Campbell-McBride N Gut and Psychology Syndrome: Natural Treatment for Autism, Dyspraxia, A.D.D., Dyslexia, A.D.H.D., Depression, Schizophrenia Medinform Publishing (2010)
Chaidez V et al Gastrointestinal Problems in Children with Autism, Developmental Delays or Typical Development J Autism Dev Disord (2013 Nov 6)
Kang DW et al Reduced incidence of Prevotella and other fermenters in intestinal microflora of autistic children PLoS One (2013) 8:e68322
Labus JS et al Impaired Emotional Learning and Involvement of the Corticotropin-Releasing Factor Signaling System in Patients with Irritable Bowel Syndrome Gastroenterology (2013 august 13)
Neufeld, F Effects of gut microbiasota on the brain: Implications for Psychiatry Rev Psyciatr Neurosci (2009) 34: 230 – 231
Neufeld, F Effects of gut microbiasota on the brain: Implications for Psychiatry J Psychiatry Neurosci (2009) 34 (3): 230 – 231
Rodriguez T Gut Bacteria may Exacerbate Depression: Microbes that escape the digestive tract may alter mood Scientific American Mind (Noverber/December 2013) 24:9
Rodriguez T Ulcer Bacteria Linked to Cognitive Decline Scientific American Mind (November/December 2013) 24:9
Tack J et al A controlled crossover study of the selective serotonin reuptake inhibitor citalopram in irritable bowel syndrome Gut (2006) 55: 1095 – 1103
Tillisch K and Labus JS Advances in imaging the brain-gut axis: functional gastrointestinal disorders Gastroenterology (2011) 140: 407 – 411
Tillisch K et al Consumption of fermented milk product with probiotic modulates brain activity Gastroenterology (2013) 144: 1394 – 1401
Van Oudenhove et al Fatty acid – induced gut brain signaling attenuates neural behavioral effects of sad emotions in humans J Clin Invest (2011) 121: 3094 – 3099

The Second Brain: Beyond Gut Feelings (Part II)

Written by Dr. Ralph E. Carson on . Posted in Blog, From the Desk of Dr. Carson

gut feeling

Image via http://www.ipgcounseling.com/growing_4.html

Foreign microbes that are known as clostridia are often present in the foods we eat. Clostridia are capable of escaping the defense mechanisms of our digestive tract and enter the blood stream though leaky gaps. This can activate the immune system and an inflammatory response. Additionally, these contaminants can cross the blood brain barrier, triggering depression and fatigue (Rodriguez ’13).

Studies reveal up to 85 percent of depressed patients experience leaks in their intestinal barriers. Bacteria also digest foods that produce toxins that are absorbed into the blood stream and enter the brain, which alters production of neurotransmitters and affects regions of the brain associated with emotions (Tillisch ’13; Labus ’13). Autoantibodies that attack the nervous system are also created from foreign invaders.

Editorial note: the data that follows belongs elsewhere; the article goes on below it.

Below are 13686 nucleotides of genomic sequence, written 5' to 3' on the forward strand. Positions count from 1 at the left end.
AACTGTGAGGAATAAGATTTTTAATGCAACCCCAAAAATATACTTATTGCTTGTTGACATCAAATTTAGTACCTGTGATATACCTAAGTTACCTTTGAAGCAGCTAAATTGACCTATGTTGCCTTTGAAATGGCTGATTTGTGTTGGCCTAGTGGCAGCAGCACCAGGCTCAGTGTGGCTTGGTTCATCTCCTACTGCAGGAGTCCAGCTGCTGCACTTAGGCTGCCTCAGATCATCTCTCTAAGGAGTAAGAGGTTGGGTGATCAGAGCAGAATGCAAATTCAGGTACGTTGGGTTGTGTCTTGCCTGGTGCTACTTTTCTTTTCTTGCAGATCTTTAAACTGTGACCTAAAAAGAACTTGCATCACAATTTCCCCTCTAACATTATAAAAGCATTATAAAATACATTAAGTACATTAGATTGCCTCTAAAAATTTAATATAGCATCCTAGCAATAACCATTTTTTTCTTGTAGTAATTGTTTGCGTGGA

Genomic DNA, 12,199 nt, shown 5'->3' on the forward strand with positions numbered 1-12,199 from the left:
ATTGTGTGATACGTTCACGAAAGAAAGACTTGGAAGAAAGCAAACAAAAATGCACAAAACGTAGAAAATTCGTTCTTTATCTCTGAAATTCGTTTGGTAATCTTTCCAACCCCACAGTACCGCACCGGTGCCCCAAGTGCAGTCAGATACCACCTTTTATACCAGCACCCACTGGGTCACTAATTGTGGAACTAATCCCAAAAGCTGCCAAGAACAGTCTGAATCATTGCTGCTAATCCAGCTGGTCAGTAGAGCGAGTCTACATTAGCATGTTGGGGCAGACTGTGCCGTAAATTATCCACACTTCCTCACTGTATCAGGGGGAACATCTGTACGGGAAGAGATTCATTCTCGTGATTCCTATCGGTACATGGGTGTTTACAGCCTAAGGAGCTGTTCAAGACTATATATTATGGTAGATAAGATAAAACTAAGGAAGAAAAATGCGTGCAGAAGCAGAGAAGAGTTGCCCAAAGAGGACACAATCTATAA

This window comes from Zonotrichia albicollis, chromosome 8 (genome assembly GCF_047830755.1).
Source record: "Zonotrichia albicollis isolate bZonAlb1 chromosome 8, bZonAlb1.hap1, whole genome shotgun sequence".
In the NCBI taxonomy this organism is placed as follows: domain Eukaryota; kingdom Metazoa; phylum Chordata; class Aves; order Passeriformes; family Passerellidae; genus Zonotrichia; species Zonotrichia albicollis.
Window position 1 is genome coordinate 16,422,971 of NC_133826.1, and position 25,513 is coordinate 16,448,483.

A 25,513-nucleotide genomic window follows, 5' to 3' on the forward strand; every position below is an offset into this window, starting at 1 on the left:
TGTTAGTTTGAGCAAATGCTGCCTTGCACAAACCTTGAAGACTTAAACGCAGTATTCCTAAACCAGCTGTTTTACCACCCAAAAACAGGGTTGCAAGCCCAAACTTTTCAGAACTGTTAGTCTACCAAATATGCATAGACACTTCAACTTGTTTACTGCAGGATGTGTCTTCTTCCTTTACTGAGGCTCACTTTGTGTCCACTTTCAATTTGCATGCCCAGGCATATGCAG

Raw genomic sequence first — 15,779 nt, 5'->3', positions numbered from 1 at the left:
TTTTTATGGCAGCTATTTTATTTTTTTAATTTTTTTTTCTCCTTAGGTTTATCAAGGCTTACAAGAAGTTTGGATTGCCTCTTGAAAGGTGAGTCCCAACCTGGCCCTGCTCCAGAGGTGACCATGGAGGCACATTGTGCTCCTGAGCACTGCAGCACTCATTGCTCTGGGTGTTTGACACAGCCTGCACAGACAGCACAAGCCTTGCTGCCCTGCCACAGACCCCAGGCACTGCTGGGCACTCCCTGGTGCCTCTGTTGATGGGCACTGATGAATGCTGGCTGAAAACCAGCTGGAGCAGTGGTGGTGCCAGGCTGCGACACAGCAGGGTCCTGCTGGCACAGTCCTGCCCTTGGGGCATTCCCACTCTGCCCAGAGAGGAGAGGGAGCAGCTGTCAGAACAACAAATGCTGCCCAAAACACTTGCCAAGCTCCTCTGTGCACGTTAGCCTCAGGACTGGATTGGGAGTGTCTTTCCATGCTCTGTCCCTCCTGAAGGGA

Gluteomorphins and casomorphins are byproducts of wheat and dairy that are similar in structure to opiates (morphine and heroin). These opiates are capable of crossing the blood brain barrier and interfering negatively with brain function. Children with autism and schizophrenia often do not digest milk and gluten properly and their guts are full of abnormal microbes.

Gut microbes and mental development

Several phenomenon related to gut microbes have been linked to autism (Kang ’13). For example, there are fewer types of gut bacteria in autistic children. Typically, 30 percent of children with autism experience lots of gastrointestinal problems, such as chronic diarrhea, constipation, esophageal reflux, IBS and ulcers that last into adulthood (Campbell-Mc’10). This association could result from damage to the gut lining, which allows neuron toxins to penetrate and enter the brain and affect mental development. An unusual dietary pattern results in 8 percent greater sensitivity to certain foods, which may also explain these abdominal symptoms.

Last week: The Second Brain: Beyond Gut Feelings (Part I)

Next week: The Second Brain: Beyond Gut Feelings (Part III)


References:
Campbell-McBride Put Your Heart in Your Mouth Medinform Publishing (2007)
Campbell DB et al Distinct genetic risk based on association of MET in families with co-occurring autism and gastrointestinal conditions Pediatrics (2009) 123: 1018 – 1024
Campbell-McBride N Gut and Psychology Syndrome (GAP Syndrome or GAPS) http://www.gaps.me/?page_id
Campbell-McBride N Gut and Psychology Syndrome: Natural Treatment for Autism, Dyspraxia, A.D.D., Dyslexia, A.D.H.D., Depression, Schizophrenia Medinform Publishing (2010)
Chaidez V et al Gastrointestinal Problems in Children with Autism, Developmental Delays or Typical Development J Autism Dev Disord (2013 Nov 6)
Kang DW et al Reduced incidence of Prevotella and other fermenters in intestinal microflora of autistic children PLoS One (2013) 8:e68322
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Rodriguez T Gut Bacteria may Exacerbate Depression: Microbes that escape the digestive tract may alter mood Scientific American Mind (Noverber/December 2013) 24:9
Rodriguez T Ulcer Bacteria Linked to Cognitive Decline Scientific American Mind (November/December 2013) 24:9
Tack J et al A controlled crossover study of the selective serotonin reuptake inhibitor citalopram in irritable bowel syndrome Gut (2006) 55: 1095 – 1103
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Van Oudenhove et al Fatty acid – induced gut brain signaling attenuates neural behavioral effects of sad emotions in humans J Clin Invest (2011) 121: 3094 – 3099